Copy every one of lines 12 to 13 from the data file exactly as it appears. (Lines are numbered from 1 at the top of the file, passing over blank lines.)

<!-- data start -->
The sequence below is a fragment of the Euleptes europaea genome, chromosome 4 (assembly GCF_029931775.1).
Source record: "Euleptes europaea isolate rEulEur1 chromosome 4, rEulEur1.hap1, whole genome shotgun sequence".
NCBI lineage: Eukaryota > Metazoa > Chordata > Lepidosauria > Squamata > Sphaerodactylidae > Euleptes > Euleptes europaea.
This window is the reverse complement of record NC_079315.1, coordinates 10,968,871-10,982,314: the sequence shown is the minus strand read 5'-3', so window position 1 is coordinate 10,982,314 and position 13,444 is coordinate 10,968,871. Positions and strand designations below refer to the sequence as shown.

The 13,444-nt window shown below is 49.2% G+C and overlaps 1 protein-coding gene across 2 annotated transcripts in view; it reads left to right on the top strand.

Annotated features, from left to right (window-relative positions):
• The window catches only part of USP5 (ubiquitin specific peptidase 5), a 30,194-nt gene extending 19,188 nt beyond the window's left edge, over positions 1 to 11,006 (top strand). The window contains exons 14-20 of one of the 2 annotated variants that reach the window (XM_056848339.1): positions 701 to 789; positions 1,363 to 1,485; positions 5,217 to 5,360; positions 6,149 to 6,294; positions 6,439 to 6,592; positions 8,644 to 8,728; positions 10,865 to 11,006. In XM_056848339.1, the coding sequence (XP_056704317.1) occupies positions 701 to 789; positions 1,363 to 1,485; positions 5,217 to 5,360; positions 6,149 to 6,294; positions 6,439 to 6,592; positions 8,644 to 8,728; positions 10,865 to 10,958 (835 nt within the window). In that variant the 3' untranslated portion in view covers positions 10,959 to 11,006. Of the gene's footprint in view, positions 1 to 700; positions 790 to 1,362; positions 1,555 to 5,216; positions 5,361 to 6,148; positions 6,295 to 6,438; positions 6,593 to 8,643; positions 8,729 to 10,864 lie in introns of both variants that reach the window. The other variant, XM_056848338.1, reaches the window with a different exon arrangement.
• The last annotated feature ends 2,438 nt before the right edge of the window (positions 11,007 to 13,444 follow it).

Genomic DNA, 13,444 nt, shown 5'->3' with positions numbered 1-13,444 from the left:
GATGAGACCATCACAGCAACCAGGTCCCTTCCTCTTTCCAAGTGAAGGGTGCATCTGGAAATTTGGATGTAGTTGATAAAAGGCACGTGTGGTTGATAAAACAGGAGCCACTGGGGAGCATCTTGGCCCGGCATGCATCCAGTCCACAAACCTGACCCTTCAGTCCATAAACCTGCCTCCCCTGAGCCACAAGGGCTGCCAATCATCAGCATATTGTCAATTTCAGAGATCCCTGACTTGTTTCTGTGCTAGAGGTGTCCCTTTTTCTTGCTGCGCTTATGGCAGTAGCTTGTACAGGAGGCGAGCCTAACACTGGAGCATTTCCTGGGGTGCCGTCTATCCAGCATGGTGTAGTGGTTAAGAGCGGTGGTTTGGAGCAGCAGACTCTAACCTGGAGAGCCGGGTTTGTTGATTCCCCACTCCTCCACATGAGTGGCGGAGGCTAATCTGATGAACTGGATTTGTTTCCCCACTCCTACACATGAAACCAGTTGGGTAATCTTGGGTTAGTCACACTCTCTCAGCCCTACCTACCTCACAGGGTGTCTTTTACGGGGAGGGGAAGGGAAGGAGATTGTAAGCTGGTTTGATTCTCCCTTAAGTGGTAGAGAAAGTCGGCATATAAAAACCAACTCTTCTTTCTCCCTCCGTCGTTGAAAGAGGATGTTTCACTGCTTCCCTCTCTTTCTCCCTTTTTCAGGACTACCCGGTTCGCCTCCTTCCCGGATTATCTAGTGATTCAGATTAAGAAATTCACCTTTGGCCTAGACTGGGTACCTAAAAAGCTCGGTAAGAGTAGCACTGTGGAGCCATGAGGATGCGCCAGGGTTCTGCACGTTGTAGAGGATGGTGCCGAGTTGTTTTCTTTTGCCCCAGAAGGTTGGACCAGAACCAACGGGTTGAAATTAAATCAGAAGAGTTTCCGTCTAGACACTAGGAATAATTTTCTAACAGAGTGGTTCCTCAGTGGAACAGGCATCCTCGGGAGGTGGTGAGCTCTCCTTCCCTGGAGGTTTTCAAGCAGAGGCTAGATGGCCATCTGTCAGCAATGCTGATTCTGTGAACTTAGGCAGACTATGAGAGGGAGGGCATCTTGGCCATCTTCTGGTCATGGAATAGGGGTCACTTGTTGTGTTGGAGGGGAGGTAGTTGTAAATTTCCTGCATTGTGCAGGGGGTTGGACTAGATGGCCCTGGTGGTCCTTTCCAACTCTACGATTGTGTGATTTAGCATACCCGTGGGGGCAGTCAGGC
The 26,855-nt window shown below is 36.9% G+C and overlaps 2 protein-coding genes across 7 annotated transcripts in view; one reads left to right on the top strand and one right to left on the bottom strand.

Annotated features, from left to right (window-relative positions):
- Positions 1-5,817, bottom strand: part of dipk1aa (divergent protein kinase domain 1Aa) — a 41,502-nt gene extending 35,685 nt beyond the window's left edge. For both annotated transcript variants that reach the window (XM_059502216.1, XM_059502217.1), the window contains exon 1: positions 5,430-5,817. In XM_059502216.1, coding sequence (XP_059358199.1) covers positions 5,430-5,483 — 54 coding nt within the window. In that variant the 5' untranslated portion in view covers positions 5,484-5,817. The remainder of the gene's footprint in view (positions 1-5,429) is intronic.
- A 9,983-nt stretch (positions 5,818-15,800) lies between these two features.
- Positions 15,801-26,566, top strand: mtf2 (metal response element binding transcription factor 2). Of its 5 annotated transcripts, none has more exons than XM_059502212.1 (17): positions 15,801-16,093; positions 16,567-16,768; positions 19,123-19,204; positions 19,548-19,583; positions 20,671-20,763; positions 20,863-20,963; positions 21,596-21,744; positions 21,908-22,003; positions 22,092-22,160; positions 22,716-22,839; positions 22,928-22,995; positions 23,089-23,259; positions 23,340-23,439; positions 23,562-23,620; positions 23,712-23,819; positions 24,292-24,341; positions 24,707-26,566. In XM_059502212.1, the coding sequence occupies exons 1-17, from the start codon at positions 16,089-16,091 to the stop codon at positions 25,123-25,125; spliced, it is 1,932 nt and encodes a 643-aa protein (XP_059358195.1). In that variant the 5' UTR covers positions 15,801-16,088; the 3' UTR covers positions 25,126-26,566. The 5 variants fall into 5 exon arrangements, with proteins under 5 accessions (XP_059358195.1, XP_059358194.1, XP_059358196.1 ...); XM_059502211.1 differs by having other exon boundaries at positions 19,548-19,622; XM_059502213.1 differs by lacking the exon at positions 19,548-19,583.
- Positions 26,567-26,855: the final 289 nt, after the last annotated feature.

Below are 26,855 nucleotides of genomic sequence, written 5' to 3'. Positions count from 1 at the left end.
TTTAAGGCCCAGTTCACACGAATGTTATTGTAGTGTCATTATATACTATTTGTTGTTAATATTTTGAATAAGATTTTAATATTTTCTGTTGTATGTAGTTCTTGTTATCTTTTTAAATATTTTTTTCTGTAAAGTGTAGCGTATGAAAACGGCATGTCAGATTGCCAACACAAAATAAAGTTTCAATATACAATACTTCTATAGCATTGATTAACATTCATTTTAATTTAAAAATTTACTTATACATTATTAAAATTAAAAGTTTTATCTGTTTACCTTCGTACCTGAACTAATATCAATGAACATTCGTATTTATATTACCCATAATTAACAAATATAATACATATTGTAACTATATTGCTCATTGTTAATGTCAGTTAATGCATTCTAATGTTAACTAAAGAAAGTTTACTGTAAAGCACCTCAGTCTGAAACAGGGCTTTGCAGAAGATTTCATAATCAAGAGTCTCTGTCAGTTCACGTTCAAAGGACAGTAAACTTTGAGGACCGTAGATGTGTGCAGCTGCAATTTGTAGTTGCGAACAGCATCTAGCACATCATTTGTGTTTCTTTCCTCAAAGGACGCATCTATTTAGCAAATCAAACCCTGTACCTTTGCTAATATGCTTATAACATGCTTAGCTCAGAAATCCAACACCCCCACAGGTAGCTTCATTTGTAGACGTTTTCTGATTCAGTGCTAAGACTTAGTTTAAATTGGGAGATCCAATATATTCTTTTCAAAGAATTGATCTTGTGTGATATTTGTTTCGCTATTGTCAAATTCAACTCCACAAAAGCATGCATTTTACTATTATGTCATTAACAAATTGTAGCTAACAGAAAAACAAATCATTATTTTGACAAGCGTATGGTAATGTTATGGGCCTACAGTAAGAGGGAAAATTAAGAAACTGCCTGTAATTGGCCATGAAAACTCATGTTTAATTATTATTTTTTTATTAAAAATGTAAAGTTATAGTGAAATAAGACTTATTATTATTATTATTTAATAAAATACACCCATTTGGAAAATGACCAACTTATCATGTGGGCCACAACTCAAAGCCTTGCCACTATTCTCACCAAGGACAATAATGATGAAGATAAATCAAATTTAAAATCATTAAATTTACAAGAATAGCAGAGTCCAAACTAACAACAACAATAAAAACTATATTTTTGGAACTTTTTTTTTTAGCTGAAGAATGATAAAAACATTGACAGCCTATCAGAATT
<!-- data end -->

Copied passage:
Annotated features, from left to right (window-relative positions):
- Positions 1-5,817, bottom strand: part of dipk1aa (divergent protein kinase domain 1Aa) — a 41,502-nt gene extending 35,685 nt beyond the window's left edge. For both annotated transcript variants that reach the window (XM_059502216.1, XM_059502217.1), the window contains exon 1: positions 5,430-5,817. In XM_059502216.1, coding sequence (XP_059358199.1) covers positions 5,430-5,483 — 54 coding nt within the window. In that variant the 5' untranslated portion in view covers positions 5,484-5,817. The remainder of the gene's footprint in view (positions 1-5,429) is intronic.